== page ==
Homeless children face immediate needs – such as food and shelter – but the experience also leaves them with more permanent scars.
Among them, homeless children are at risk for PTSD because they’ve often been in unsafe traumatic conditions, said Ellen Braaten, Ph.D., associate director of the Clay Center for Young Healthy Minds at Massachusetts General Hospital and director of the Learning and Emotional Assessment Program (LEAP).
“Even for kids who haven’t been through a trauma, they are frequently in and out of different schools so their education is disrupted, which leads to insufficient performance in academic subjects.”
In addition to contributing to poor school functioning and learning disabilities, living in a shelter can also affect self-esteem.
“There are also safety concerns, loss of stability and the anxiety that goes into not knowing where you are going to sleep,” Braaten said. “These can really lead to other mental health issues like depression, anxiety, behavioral problems and aggression. We see a much higher rate in these issues when children have been homeless.”
To raise awareness and educate the public about child homelessness and its connection to mental health, the Clay Center has partnered with Lesley University in Cambridge, Mass., on the Child Homelessness Initiative, which was established with support from Laurie Schoen and the Schoen Family Foundation.
Lesley University has developed a certificate program surrounding the issue of child homelessness, according to Lisa Fiore, Ph.D, a professor of education at Lesley and director of the Child Homelessness Initiative.
“The mental health component is a visible component in the curriculum,” Fiore said.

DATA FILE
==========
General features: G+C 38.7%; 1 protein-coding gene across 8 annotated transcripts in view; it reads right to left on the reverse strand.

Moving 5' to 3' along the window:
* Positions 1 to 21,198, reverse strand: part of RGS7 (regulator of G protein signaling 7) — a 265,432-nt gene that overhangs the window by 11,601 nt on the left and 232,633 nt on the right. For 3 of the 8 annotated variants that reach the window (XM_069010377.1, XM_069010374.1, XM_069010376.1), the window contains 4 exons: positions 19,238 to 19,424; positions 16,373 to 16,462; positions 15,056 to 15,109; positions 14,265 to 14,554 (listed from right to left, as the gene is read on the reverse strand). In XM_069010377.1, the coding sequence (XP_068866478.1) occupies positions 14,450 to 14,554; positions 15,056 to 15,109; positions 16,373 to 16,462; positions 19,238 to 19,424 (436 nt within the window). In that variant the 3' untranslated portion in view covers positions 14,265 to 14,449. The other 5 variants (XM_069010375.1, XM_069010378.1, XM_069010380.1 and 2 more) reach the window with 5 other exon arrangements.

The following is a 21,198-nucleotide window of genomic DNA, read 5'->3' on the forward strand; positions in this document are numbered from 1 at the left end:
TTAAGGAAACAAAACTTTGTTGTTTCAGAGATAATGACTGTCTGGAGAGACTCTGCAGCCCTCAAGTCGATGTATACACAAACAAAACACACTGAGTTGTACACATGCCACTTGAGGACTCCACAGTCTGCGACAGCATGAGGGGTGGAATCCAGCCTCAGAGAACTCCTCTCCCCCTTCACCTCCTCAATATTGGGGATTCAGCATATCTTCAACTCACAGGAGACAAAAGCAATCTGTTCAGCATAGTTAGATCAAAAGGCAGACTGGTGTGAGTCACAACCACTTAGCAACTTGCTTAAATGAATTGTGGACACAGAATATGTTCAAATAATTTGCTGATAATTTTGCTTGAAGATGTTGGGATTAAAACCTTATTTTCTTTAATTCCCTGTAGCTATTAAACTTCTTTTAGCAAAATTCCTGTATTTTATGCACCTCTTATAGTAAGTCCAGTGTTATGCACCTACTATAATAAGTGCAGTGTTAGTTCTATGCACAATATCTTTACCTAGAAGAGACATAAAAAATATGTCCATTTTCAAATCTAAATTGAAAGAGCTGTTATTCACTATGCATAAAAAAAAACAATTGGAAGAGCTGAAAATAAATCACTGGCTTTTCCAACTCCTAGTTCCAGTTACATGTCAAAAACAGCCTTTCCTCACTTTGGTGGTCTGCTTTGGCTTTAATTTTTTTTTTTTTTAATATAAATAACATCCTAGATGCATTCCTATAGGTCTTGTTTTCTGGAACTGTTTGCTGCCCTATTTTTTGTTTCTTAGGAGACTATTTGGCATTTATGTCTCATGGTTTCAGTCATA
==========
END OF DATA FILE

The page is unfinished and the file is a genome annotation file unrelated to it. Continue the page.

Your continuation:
The course is designed for students as well as clinicians in the field who work with children and families and brings a multidisciplinary perspective to understanding the nature, origins and psychosocial consequences of child homelessness.
Intervention strategies aimed at addressing the psychological and material needs of homeless children and their families are also included. Fiore said the program may evolve into becoming a minor at the college.
Also as part of the initiative, the Clay Center is producing a series of podcasts about child homelessness, some of which are already available for listening on the center’s Web site.
Clay Center for Young Healthy Minds Executive Director Gene Beresin, M.D., said there is a need for public education on the issues surrounding child homelessness and teachers and school officials are often among the first people to make contact with homeless children and their families.
“Schools could really be a safe haven for parents, to get support and assistance to talk about their kids, because it’s the only place the parents may go on a regular basis,” Beresin said.
It is important for teachers to understand what the experience of homelessness means for a child, Beresin said. “Because it really isn’t just intuitive and it isn’t the same as everybody else,” he said. “Most of these kids have been traumatized. Understanding trauma is really important.
“The teachers need to be sensitive to the various psychological and social stress factors that homeless children have, so they can really be sensitive on how to work with them developmentally and psychologically, and be in tune with them. School is really a place where kids spend most of their time and where we have the best shot at helping parents and kids,” Beresin said.
Beresin added that many homeless youth don’t exhibit behavioral problems and are therefore under the radar. “So their inner suffering and parental suffering and lack of resources goes under the radar unless they act up and cause a ruckus, but many don’t – they just go to school and nobody knows,” he said. “The invisibility of the homeless child who is not a behavioral problem is really an issue.”
Beresin hopes the initiative promotes advocacy among parents, teachers, and counselors, to appeal to school boards and legislators for funding and programs.
Fiore hopes the initiative raises awareness of the issues of homelessness, and educates future teachers about how to partner with community resources and organizations. “We want to stress to parents and teachers to talk to professionals – such as school psychologists – and partner to bring together people with different backgrounds and areas of expertise.”
By Pamela Berard